Jun. 12—The stories they heard about their dad's lofty place in Kutztown basketball history were usually told by someone else.
Don Sechler didn't spend time filling his kids' heads with tales of the good old days. He didn't push them toward playing sports.
It just happened. An unplanned family dynasty.
Sechler was the patriarch. A 1,000-point scorer, a key figure for three county championship teams and the Berks Players of the Year as a senior in 1967.
That resume couldn't stay hidden, even if Sechler rarely discussed it. Paige and Brad, Don's two children, figured out their dad was a big deal in town.
"I was pretty aware," Paige said. "When you go to Kutztown High School the banners are on the gym wall. His name was up there. I think both Brad and I were aware of that."
Don and Paige received one more accolade this past scholastic year. They were elected to Kutztown's Hall of Fame together. The ceremony was postponed because of COVID-19.
The elder Sechler, a 7-foot center, starred at Delaware Valley College and was drafted by the Portland Trail Blazers.
Sechler is a link to the Coach John Silan era, when Kutztown was the dominant program in Berks.
"We used to have sellouts every night," Don said. "Each time we played at Kutztown, you had to stand in line to get in. Unfortunately that's not happening any more."
Sechler coached at Kutztown for two years and ran the Optimist Club league, the town's youth program, for nearly 20 years.
That's where it started for Paige and Brad. They weren't forced to play. They tagged along with their dad and sports became a natural interest.
"I was maybe 6 or 7," Paige said. "I remember running around the gym while the games were going on. Eventually I played in the Optimist program myself. My dad was very involved in the community."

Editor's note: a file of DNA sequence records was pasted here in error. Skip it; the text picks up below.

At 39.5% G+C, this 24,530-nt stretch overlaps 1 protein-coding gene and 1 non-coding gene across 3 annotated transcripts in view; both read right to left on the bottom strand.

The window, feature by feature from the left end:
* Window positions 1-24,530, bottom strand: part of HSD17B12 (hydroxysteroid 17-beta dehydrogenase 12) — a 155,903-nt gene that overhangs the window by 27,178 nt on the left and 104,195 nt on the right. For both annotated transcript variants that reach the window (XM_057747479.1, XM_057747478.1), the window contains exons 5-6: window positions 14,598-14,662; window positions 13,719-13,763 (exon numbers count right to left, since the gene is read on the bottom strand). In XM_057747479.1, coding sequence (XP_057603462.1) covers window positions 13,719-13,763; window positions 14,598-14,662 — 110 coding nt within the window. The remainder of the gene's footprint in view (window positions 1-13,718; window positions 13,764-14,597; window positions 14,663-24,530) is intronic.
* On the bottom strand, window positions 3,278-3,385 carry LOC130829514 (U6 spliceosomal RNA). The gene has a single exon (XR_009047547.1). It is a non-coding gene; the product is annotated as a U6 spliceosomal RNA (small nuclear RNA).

Paige grew to 6-1 and made an impact as soon as she reached high school. She was a three-time All-Berks selection who scored 1,612 points. That ranks 18th in county history.
Whenever Paige reminds her dad that she holds the family points lead, Don playfully mentions that he didn't have a 3-point line.
Only 11 players have surpassed Paige's points total since she graduated in 1992.
"I got familiar with watching her play and understanding pretty quickly that she was an above average talent," Brad said. "Even as a freshman. She was able to dominate at that age."
Paige was mostly a post player in high school, taller than her rivals, before she became an all-around threat at the University of Hartford. She played in more than 100 college games and was academic all-conference all four years.
Brad said he'd place Paige on the school's Mount Rushmore for girls basketball, alongside Marci Grossman and Stacey Jack, the only Kutztown players ahead of Sechler on the all-time scoring list.
"When I think about my sister, she's one of three best who has ever played at that school," Brad said. "To me, it's not even close. Maybe I'm biased because I'm her brother. But I watched what I watched. She had a stellar career."
Paige, who is the English department chair at Reading High, won a county championship in softball and was chosen for the Berks Hall of Fame two years ago.
Brad stands at 6-7 and scored more than 1,000 points himself. He'll join his dad and sister in the Hall someday. Only two people are selected each year.
The Sechlers' collective membership in the 1,000-point club is among their proudest accomplishments.
"It made us a one-of-a-kind thing," Don said. "Father, daughter, son. It is special. If you go on the internet and try to find anybody else who has done that, I don't think you're going to find it."
The Sechlers stand alone in that way.
Don and Paige now stand together in Kutztown's Hall of Fame.